Arizona’s anti-illegal immigration law is being discussed by Greater Cincinnati officials who want a similar law in Ohio.
Ohio is not alone in looking into anti-illegal immigration bills as they are among 12 to 17 states considering using the Arizona law as a prototype because they believe the federal government has failed to act in the past and it is now up to the states to protect themselves from being a haven for illegals coming across the Mexican border.
According to an article in The Sunday Enquirer on June 6, 2010, Butler County Sheriff Rick Jones and Republican State Rep. Courtney Combs of Ross Township traveled to Arizona to learn more about the anti-illegal immigration law, SB1070, and want to enact a similar bill giving police agencies similar power as that of federal agents to stop and detain suspected illegal immigrants.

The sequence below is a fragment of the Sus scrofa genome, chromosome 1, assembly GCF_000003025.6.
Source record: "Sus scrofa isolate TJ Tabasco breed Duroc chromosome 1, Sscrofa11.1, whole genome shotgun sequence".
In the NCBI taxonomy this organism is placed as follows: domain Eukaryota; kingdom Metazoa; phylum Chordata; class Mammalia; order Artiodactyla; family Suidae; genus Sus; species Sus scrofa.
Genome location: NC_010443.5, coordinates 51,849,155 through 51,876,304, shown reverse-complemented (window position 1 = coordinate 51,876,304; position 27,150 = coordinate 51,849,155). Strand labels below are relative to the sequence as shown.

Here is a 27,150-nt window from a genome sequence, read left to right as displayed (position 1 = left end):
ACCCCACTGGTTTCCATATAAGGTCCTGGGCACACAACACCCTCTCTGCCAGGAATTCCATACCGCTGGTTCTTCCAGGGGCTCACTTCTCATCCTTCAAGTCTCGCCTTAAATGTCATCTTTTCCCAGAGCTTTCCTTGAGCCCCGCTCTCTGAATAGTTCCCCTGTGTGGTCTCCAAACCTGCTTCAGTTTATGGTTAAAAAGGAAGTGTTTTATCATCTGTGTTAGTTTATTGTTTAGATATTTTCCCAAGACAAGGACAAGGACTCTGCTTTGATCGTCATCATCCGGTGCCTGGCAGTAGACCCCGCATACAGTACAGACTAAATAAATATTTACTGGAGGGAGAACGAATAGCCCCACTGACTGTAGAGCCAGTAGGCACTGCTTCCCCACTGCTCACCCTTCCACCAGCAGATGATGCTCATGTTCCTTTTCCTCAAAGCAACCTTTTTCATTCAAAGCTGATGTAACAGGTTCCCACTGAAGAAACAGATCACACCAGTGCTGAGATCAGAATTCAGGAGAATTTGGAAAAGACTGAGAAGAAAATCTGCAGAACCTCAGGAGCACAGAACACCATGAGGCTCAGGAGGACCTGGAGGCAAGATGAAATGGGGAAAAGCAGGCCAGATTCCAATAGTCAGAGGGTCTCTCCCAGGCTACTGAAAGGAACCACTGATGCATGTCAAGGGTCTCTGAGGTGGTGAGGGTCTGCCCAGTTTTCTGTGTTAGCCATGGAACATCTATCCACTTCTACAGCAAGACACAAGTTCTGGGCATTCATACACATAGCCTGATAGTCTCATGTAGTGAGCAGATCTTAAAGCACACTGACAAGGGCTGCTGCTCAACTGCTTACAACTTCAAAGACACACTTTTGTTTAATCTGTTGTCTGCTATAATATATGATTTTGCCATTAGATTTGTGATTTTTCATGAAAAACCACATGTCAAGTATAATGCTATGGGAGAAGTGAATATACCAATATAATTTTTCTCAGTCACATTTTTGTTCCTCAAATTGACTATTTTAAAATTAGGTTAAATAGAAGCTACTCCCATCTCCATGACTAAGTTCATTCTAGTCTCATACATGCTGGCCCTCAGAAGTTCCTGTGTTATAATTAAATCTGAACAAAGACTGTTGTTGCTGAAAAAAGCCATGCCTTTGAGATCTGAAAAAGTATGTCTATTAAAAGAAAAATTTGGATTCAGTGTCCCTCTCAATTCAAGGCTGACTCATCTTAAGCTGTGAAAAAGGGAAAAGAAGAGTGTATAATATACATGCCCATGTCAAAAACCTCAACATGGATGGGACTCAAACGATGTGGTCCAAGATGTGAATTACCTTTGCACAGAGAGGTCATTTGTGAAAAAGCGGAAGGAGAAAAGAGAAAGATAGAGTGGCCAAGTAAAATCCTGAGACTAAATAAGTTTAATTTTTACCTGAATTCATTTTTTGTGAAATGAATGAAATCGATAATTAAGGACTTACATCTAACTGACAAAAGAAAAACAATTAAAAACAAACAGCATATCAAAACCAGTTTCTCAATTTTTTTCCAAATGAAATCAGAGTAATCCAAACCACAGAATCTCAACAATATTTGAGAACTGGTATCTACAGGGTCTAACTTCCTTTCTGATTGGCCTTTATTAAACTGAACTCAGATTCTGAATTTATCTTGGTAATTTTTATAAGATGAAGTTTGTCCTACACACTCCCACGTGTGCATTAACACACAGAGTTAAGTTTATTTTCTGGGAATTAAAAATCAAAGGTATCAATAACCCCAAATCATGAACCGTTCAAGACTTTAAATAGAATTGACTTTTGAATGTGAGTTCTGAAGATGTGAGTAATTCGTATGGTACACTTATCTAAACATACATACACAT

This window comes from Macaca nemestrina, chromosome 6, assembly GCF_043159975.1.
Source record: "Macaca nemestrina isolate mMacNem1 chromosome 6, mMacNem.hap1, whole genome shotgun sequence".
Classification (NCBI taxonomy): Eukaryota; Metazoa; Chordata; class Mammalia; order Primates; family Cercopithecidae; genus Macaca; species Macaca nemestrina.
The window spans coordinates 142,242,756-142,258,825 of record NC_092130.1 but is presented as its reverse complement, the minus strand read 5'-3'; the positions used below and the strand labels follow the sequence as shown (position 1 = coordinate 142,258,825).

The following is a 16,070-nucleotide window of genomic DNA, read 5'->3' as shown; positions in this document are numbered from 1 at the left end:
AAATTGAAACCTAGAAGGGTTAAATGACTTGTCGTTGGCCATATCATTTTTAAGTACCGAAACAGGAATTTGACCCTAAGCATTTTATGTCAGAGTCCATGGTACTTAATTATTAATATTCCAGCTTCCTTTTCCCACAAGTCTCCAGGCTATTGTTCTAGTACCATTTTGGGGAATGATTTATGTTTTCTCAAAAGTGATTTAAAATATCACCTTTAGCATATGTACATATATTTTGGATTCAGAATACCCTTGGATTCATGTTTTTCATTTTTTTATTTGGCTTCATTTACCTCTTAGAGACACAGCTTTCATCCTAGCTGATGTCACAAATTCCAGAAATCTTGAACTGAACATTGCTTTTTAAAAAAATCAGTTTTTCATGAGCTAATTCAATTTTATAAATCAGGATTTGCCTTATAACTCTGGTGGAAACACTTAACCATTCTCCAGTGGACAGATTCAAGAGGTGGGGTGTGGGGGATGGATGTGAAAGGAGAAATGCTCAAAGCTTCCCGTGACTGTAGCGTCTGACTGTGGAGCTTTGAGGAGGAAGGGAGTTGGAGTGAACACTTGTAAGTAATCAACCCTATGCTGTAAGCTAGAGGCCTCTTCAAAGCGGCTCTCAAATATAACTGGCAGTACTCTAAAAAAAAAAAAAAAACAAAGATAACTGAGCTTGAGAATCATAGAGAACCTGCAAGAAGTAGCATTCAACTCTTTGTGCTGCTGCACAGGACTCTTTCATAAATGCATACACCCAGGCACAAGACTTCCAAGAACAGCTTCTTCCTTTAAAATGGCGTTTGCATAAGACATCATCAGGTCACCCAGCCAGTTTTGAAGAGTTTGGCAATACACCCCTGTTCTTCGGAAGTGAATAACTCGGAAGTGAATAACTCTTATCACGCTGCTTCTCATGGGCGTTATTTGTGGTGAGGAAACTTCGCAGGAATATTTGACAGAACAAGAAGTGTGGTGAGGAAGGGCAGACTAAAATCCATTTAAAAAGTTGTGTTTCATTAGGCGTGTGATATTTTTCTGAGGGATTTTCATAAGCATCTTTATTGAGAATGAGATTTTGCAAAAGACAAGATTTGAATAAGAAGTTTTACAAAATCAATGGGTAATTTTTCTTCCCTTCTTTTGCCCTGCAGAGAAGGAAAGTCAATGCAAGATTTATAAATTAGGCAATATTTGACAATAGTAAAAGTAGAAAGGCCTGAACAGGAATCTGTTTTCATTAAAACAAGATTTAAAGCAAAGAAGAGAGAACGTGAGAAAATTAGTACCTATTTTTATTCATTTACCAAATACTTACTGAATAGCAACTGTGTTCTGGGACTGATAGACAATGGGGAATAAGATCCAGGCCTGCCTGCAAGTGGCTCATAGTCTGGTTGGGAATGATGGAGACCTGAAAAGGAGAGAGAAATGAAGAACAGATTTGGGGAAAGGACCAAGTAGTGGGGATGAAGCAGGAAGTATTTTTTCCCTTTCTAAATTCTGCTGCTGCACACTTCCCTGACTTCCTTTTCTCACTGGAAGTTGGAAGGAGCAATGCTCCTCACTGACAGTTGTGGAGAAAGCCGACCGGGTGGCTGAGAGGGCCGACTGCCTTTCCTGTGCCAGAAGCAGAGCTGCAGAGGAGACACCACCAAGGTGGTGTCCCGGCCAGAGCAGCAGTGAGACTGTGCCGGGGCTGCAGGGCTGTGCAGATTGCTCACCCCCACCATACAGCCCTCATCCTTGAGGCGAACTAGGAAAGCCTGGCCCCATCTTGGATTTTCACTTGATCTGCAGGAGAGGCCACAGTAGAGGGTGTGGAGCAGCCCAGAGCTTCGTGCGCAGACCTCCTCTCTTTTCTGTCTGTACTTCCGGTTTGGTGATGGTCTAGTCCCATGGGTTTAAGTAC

One of the concerns of those proposing an Arizona-type anti-illegal aliens legislation in Ohio is the flow of drugs that are coming across the Mexican border. They state that there is a pipeline into Butler County accompanied by criminal activity, including drug trafficking.
They quote the Cochise County Sheriff of Arizona as stating that 15 to 18 percent of people crossing the Mexican border illegally into the United States have criminal records. There are an estimated 50,000 to 60,000 illegal immigrants living in the area, with two of every three being Hispanics. The legal population of Hispanics in the area is about 43,000 according to the 2008 Census estimates.They come to the Cincinnati area through what is called a word-of-mouth networks because, before the recession, there were better paid jobs and lower living costs that in other parts of the U.S.
The proposed legislation is being opposed by the League of Latin American Citizens of Ohio. One of the points being made is that Ohio would lose $4 billion in spending, $1.8 billion in economic output and more than 25,000 jobs.